Person refers to the point of view you use in your writing. Simple as that.
When you use the pronouns I or we, that's first person. Since first person expresses the writer's perspective, it's used most often for personal or autobiographical writing like memoirs.
That's why you've probably had a teacher or two (or ten) tell you not to use I in your academic writing: it can make your writing seem less objective. So save first person for your personal essays and that triple-locked diary you keep hidden in the bottom of your underwear drawer.
When you address the audience using the pronoun you, that's second person. You'll spot second person most often in advertising, correspondence, and business or technical writing. Makes sense, right? Advertising tries to zero in on the consumer and convince you—yes, you!—that you simply can't live without the new Chop-O-Matic Pocket Smoothie Maker. Letters and emails are addressed to a specific person. And business and technical writing are often process-oriented and instructional in nature.
Last (but certainly not least) there's ye olde third person, which uses the pronouns he, she, it, or they. Writing in third person creates an objective, impersonal narrator, which makes it perfect for most formal academic writing.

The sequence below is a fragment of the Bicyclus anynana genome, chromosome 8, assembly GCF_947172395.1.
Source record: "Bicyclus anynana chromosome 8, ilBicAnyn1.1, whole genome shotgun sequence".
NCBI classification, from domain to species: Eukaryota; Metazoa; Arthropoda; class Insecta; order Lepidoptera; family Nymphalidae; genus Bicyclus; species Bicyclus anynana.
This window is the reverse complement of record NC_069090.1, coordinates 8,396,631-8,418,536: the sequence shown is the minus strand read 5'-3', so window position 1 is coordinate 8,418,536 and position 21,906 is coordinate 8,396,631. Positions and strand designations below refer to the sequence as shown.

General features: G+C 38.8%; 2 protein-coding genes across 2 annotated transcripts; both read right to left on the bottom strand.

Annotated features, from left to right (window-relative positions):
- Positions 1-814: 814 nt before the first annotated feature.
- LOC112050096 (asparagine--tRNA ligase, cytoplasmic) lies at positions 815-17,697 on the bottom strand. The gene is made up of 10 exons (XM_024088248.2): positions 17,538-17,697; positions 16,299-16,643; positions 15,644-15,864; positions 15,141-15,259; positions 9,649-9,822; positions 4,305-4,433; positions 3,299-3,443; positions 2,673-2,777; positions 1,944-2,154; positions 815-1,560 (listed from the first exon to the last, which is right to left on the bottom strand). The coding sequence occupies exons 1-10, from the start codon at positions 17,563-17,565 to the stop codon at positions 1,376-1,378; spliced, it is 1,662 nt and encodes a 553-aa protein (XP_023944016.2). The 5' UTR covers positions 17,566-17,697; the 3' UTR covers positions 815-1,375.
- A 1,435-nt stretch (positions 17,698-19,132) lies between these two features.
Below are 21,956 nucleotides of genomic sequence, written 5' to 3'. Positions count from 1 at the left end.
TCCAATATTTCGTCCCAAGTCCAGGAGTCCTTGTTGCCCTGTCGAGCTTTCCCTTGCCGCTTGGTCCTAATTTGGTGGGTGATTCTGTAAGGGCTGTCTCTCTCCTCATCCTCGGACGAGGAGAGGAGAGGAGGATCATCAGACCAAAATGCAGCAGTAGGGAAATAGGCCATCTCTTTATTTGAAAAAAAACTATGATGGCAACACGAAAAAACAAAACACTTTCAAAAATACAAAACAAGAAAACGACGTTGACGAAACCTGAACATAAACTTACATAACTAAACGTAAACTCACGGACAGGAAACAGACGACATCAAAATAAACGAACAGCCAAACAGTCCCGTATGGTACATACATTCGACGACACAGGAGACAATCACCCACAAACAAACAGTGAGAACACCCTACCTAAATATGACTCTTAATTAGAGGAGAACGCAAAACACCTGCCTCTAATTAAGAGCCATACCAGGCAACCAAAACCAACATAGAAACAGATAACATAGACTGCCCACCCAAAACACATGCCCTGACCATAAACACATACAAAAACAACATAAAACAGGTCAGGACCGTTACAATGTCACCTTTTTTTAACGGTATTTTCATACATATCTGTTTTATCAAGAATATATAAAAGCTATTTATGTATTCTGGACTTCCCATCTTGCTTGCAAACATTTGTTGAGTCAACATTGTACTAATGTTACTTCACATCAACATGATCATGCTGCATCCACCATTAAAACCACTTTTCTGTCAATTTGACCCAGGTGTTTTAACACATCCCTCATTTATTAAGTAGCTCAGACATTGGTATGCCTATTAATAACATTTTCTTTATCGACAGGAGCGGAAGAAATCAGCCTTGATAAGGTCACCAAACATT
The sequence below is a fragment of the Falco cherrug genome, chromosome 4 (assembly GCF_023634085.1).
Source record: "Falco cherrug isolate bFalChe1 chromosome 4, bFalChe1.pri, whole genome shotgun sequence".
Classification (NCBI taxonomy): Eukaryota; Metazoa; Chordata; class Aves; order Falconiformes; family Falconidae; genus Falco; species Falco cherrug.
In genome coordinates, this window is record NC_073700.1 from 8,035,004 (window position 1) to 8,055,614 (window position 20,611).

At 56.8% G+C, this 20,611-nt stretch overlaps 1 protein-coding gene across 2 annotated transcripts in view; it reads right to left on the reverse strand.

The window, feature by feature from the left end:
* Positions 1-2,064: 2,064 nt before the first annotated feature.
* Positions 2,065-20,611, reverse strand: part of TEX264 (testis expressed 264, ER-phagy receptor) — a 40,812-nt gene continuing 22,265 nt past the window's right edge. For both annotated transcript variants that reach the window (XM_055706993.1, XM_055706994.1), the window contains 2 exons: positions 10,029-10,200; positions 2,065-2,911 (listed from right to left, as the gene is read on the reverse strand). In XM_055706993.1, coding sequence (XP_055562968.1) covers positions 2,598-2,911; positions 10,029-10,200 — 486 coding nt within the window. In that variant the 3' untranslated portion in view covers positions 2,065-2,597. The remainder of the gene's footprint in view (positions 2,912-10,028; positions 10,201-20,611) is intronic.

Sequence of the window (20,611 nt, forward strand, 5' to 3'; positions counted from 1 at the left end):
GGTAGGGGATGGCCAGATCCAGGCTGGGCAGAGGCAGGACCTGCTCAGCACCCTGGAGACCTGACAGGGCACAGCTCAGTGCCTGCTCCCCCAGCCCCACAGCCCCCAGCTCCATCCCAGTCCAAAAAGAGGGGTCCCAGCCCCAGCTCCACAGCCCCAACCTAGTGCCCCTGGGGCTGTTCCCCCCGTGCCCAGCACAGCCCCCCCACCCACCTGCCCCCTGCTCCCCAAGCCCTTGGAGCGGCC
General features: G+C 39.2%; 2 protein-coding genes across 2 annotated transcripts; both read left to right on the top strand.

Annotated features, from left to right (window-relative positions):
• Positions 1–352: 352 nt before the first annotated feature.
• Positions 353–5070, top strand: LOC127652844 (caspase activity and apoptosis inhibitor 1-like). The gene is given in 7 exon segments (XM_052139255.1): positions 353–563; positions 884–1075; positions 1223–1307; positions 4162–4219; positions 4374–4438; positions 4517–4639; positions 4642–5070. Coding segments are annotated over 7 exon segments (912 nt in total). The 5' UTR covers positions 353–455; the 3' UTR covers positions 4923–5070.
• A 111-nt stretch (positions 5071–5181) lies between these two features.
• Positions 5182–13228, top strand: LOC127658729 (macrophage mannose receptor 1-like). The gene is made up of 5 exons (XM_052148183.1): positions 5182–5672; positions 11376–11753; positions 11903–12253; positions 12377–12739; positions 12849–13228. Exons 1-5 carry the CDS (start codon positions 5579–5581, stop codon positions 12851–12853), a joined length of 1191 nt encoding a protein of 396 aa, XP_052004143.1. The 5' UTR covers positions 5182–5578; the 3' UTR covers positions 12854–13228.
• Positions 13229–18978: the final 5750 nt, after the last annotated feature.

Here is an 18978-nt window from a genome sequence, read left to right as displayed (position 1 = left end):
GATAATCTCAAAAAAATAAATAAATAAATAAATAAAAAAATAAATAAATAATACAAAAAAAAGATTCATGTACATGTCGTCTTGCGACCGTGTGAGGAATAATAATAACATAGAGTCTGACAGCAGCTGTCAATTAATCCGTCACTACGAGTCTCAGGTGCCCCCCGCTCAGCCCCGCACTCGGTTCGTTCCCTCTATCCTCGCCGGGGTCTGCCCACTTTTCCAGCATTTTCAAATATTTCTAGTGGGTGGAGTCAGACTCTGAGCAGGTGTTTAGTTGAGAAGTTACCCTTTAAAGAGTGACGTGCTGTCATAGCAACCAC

The point of view you use depends on your purpose and audience, but no matter which perspective you choose, you must remember this: be consistent. When a paper switches between points of view, it messes with the reader's head. So if you start with third person, you better finish with third person… unless you want a bunch of confused readers wandering around your front yard.
Here's a quick and easy way to check your perspective: First, identify the subject of the sentence. If that subject is talking about itself, that's first person. If the subject is being spoken to, that's second person. If the subject is being spoken about, that's third person. Easy-peasy.